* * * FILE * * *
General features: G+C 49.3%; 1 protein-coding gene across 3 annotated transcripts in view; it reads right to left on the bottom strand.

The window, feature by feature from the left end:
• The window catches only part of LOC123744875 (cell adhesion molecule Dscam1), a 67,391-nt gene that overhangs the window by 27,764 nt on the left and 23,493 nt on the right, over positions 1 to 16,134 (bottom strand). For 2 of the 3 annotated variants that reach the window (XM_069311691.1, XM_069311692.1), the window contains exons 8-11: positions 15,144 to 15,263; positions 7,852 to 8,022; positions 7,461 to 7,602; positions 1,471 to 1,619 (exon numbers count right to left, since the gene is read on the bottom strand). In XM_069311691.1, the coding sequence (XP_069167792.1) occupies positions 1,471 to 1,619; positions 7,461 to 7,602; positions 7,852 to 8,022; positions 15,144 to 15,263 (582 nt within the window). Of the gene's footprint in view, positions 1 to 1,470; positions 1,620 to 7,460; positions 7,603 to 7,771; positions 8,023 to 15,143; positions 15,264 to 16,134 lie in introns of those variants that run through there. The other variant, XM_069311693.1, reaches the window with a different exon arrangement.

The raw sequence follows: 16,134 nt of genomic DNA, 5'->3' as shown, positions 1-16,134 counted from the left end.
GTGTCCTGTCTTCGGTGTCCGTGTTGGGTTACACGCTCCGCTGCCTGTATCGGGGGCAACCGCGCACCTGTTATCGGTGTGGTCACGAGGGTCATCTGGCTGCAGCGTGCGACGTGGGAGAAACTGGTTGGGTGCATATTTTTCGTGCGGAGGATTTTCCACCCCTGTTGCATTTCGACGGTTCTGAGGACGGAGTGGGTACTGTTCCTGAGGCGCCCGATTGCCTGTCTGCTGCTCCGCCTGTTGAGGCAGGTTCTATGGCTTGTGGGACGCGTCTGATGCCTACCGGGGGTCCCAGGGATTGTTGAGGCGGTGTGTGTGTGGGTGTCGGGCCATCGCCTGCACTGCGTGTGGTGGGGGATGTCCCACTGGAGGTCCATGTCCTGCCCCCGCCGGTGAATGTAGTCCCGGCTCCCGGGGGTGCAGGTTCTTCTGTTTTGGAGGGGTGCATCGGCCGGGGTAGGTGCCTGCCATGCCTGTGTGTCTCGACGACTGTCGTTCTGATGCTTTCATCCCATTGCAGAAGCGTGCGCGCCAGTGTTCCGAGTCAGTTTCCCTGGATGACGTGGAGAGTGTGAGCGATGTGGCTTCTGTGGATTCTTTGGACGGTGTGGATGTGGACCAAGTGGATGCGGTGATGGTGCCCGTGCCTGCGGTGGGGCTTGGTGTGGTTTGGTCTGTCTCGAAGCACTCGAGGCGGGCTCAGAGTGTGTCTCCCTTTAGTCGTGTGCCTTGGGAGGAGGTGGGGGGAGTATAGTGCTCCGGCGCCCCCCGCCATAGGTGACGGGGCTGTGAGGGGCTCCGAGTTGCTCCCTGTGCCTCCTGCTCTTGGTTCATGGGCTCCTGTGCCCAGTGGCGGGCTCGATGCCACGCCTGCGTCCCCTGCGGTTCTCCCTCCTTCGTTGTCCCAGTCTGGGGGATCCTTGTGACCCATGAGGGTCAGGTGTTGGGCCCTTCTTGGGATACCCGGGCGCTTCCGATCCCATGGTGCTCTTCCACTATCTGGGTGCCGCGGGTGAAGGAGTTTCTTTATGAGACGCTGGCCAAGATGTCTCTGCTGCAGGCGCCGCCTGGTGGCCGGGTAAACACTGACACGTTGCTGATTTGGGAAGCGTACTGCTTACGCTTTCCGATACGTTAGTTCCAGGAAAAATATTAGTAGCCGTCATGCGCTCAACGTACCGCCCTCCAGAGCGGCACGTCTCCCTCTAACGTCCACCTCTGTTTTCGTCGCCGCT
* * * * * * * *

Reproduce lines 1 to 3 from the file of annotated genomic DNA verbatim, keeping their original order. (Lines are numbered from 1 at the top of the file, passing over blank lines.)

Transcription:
General features: G+C 49.3%; 1 protein-coding gene across 3 annotated transcripts in view; it reads right to left on the bottom strand.

The window, feature by feature from the left end:
• The window catches only part of LOC123744875 (cell adhesion molecule Dscam1), a 67,391-nt gene that overhangs the window by 27,764 nt on the left and 23,493 nt on the right, over positions 1 to 16,134 (bottom strand). For 2 of the 3 annotated variants that reach the window (XM_069311691.1, XM_069311692.1), the window contains exons 8-11: positions 15,144 to 15,263; positions 7,852 to 8,022; positions 7,461 to 7,602; positions 1,471 to 1,619 (exon numbers count right to left, since the gene is read on the bottom strand). In XM_069311691.1, the coding sequence (XP_069167792.1) occupies positions 1,471 to 1,619; positions 7,461 to 7,602; positions 7,852 to 8,022; positions 15,144 to 15,263 (582 nt within the window). Of the gene's footprint in view, positions 1 to 1,470; positions 1,620 to 7,460; positions 7,603 to 7,771; positions 8,023 to 15,143; positions 15,264 to 16,134 lie in introns of those variants that run through there. The other variant, XM_069311693.1, reaches the window with a different exon arrangement.